No one wants to be sold

no one wants to be soldHere’s a truth we seem to want to ignore — no one wants to be sold. Ever.

Think about some of your favorite stores.  Beyond the merchandise they have – what do you love about going there?  Odds are your favorite stores became your favorites because of the experience you had.  So you go back time and time again.

Now – forget about your favorite stores for a minute.  If I asked you to describe the ideal encounter with a salesperson, what would you envision?  Is it the salesperson that follows you around on the floor, repeatedly asking you if you need help or interjecting their opinion on every item you look at?

Or would it be walking in the store and having someone introduce themselves and ask how they can help you?  If you say “I’m just looking” which is universal code for leave me alone – do they?  Are they around to answer any questions you might have but otherwise, let you explore?

Let’s translate that to when you call a business looking for information.  Does the operator read from a script, barely letting you get a word in edgewise because he has two specials you need to know about?  Or are you immediately connected to someone who can either answer your questions or get you to the right source for the answers you need?

The truth is – no one wants to be sold.  When you hear the word salesman, what images pop into your mind?  The stereotypical used car salesman with the “you can drive it off the lot today” sort of sales pressure?  I don’t care who you are or what you’re in the market for, no one welcomes that sort of salesperson.  Why do we react so badly?

A bad sales person is someone who:

  • Wants you to buy today
  • Relentless
  • Talks to much about themselves and their product/service
  • Doesn’t listen
  • Makes us feel as they though they only care about the sale

When you look at that list, no wonder we run for cover.  If your favorite store had that sort of sales force, I suspect it would no longer be your favorite store.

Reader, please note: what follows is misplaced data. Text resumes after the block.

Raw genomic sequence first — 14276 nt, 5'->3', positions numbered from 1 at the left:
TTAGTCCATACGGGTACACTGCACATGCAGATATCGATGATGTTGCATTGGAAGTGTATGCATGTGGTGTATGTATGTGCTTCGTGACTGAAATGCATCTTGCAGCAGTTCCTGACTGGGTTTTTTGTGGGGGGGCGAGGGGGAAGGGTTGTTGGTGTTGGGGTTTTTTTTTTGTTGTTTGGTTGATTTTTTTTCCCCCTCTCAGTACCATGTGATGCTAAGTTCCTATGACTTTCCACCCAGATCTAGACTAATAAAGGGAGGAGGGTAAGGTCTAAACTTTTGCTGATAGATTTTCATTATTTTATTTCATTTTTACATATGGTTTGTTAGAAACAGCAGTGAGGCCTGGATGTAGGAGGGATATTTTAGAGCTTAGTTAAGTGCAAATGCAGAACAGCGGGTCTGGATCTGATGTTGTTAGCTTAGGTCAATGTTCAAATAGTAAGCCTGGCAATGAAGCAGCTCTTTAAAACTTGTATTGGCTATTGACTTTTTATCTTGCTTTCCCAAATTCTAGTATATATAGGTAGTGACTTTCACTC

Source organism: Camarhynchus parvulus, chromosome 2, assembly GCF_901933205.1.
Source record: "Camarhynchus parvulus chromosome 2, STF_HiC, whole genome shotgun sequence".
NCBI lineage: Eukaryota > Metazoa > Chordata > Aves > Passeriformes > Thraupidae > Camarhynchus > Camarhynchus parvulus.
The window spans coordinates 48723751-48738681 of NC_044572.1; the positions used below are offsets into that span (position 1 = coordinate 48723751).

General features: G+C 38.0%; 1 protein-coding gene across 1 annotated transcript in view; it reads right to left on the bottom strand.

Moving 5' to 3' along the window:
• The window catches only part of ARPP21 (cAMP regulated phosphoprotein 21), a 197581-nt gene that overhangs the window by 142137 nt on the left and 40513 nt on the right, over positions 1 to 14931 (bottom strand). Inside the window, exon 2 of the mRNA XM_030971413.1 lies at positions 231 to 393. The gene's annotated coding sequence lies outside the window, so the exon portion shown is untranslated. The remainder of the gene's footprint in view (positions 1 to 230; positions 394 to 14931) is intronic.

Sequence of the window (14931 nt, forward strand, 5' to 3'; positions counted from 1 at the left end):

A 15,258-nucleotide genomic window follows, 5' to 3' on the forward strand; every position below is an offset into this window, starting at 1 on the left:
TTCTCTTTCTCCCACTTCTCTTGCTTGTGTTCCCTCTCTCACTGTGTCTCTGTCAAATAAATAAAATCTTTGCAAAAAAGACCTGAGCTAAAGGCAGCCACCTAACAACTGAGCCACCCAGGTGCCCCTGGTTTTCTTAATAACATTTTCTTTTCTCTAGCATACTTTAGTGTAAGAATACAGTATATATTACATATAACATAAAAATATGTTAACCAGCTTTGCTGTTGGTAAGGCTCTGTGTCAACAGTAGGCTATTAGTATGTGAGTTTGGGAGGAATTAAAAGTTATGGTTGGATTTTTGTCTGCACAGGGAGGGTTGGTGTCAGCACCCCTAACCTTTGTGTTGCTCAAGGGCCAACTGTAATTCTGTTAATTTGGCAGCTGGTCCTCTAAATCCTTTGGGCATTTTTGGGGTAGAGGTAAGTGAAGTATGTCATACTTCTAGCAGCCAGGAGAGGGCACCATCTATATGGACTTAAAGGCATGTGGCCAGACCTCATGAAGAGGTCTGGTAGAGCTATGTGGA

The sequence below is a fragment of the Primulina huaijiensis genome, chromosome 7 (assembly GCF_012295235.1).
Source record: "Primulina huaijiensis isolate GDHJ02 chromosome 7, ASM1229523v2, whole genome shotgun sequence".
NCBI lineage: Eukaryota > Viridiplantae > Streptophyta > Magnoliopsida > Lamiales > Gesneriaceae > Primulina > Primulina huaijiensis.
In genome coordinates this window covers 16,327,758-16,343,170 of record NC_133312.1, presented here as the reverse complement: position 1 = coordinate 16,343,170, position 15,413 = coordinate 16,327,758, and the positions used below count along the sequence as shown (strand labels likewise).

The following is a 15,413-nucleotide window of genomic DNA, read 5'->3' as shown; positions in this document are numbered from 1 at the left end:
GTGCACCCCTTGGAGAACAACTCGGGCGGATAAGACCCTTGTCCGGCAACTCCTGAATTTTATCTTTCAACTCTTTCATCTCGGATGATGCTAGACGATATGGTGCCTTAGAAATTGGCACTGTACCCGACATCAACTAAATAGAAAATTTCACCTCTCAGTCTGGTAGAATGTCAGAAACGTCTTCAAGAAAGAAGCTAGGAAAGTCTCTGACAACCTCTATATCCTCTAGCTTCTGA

Now – go grab your brochure, pull up your website and eavesdrop on some of your sales calls.  See any similarities?  All too often marketing materials and messages bear an uncomfortable resemblance to that pushy sales guy.  We’re so anxious to make sure the prospect knows how amazing our stuff is – we over sell and the reality is, no one wants to be sold.  Ever.

What you love about your favorite stores and your favorite brands is that they’re helpful.  Depending on your needs and the type of purchase, helpful come in the form of convenience or providing you a lot of information.

Helpful might be that you can try as many styles and sizes as you’d like and return the ones you don’t want for free (like Zappos) or it might be a robust website that really allows the consumer to educate themselves long before they speak to a salesperson like River Pools and Spas that has over 800 pages of content and offers it all for free.

You will sell more if you sell less.

Be helpful, be someone I can trust, be approachable without putting your hand in my pocket looking for my wallet and I will come to rely on you.  When I am actually ready to buy – who do you think I’m going to by from?

You.

Fundraising is marketing

fundraising-is-marketingLet’s face it — fundraising is marketing. I love the stories of the good old days in my community.  You’ve probably already heard the same sorts of stories in your community too.  How the “founding fathers” would gather over coffee and when the community had a need, they’d each pull out their checkbook and invest in the solution.